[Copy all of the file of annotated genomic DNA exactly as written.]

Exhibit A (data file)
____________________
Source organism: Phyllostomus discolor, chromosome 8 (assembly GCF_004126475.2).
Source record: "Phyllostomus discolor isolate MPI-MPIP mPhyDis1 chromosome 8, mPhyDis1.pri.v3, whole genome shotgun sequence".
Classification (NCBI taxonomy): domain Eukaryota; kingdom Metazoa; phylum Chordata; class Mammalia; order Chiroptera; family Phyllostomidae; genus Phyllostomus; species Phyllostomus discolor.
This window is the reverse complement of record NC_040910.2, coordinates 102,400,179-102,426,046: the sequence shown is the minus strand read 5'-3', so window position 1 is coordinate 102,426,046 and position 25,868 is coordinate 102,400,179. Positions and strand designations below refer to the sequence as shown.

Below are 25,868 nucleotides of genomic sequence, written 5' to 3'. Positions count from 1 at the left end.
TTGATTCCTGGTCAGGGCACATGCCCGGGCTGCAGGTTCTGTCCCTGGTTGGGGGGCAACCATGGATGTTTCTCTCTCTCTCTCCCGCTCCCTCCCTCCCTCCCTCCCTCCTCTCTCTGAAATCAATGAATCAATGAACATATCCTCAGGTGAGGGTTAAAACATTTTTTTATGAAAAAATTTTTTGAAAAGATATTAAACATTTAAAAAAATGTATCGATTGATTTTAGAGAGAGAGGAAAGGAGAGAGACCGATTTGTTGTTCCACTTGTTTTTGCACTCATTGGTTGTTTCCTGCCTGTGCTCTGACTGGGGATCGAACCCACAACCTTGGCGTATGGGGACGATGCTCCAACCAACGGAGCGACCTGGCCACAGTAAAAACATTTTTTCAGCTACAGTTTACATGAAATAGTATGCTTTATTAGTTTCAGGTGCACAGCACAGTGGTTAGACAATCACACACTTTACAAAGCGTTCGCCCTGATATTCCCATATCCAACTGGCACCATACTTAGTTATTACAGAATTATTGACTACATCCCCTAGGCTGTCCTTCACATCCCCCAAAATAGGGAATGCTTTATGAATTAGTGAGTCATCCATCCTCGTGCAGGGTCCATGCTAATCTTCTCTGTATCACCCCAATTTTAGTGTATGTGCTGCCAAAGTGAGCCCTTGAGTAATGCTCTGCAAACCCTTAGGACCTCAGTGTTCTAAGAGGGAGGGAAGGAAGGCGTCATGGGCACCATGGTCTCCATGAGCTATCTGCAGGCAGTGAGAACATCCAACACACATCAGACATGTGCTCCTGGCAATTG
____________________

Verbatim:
Source organism: Phyllostomus discolor, chromosome 8 (assembly GCF_004126475.2).
Source record: "Phyllostomus discolor isolate MPI-MPIP mPhyDis1 chromosome 8, mPhyDis1.pri.v3, whole genome shotgun sequence".
Classification (NCBI taxonomy): domain Eukaryota; kingdom Metazoa; phylum Chordata; class Mammalia; order Chiroptera; family Phyllostomidae; genus Phyllostomus; species Phyllostomus discolor.
This window is the reverse complement of record NC_040910.2, coordinates 102,400,179-102,426,046: the sequence shown is the minus strand read 5'-3', so window position 1 is coordinate 102,426,046 and position 25,868 is coordinate 102,400,179. Positions and strand designations below refer to the sequence as shown.

Below are 25,868 nucleotides of genomic sequence, written 5' to 3'. Positions count from 1 at the left end.
TTGATTCCTGGTCAGGGCACATGCCCGGGCTGCAGGTTCTGTCCCTGGTTGGGGGGCAACCATGGATGTTTCTCTCTCTCTCTCCCGCTCCCTCCCTCCCTCCCTCCCTCCTCTCTCTGAAATCAATGAATCAATGAACATATCCTCAGGTGAGGGTTAAAACATTTTTTTATGAAAAAATTTTTTGAAAAGATATTAAACATTTAAAAAAATGTATCGATTGATTTTAGAGAGAGAGGAAAGGAGAGAGACCGATTTGTTGTTCCACTTGTTTTTGCACTCATTGGTTGTTTCCTGCCTGTGCTCTGACTGGGGATCGAACCCACAACCTTGGCGTATGGGGACGATGCTCCAACCAACGGAGCGACCTGGCCACAGTAAAAACATTTTTTCAGCTACAGTTTACATGAAATAGTATGCTTTATTAGTTTCAGGTGCACAGCACAGTGGTTAGACAATCACACACTTTACAAAGCGTTCGCCCTGATATTCCCATATCCAACTGGCACCATACTTAGTTATTACAGAATTATTGACTACATCCCCTAGGCTGTCCTTCACATCCCCCAAAATAGGGAATGCTTTATGAATTAGTGAGTCATCCATCCTCGTGCAGGGTCCATGCTAATCTTCTCTGTATCACCCCAATTTTAGTGTATGTGCTGCCAAAGTGAGCCCTTGAGTAATGCTCTGCAAACCCTTAGGACCTCAGTGTTCTAAGAGGGAGGGAAGGAAGGCGTCATGGGCACCATGGTCTCCATGAGCTATCTGCAGGCAGTGAGAACATCCAACACACATCAGACATGTGCTCCTGGCAATTG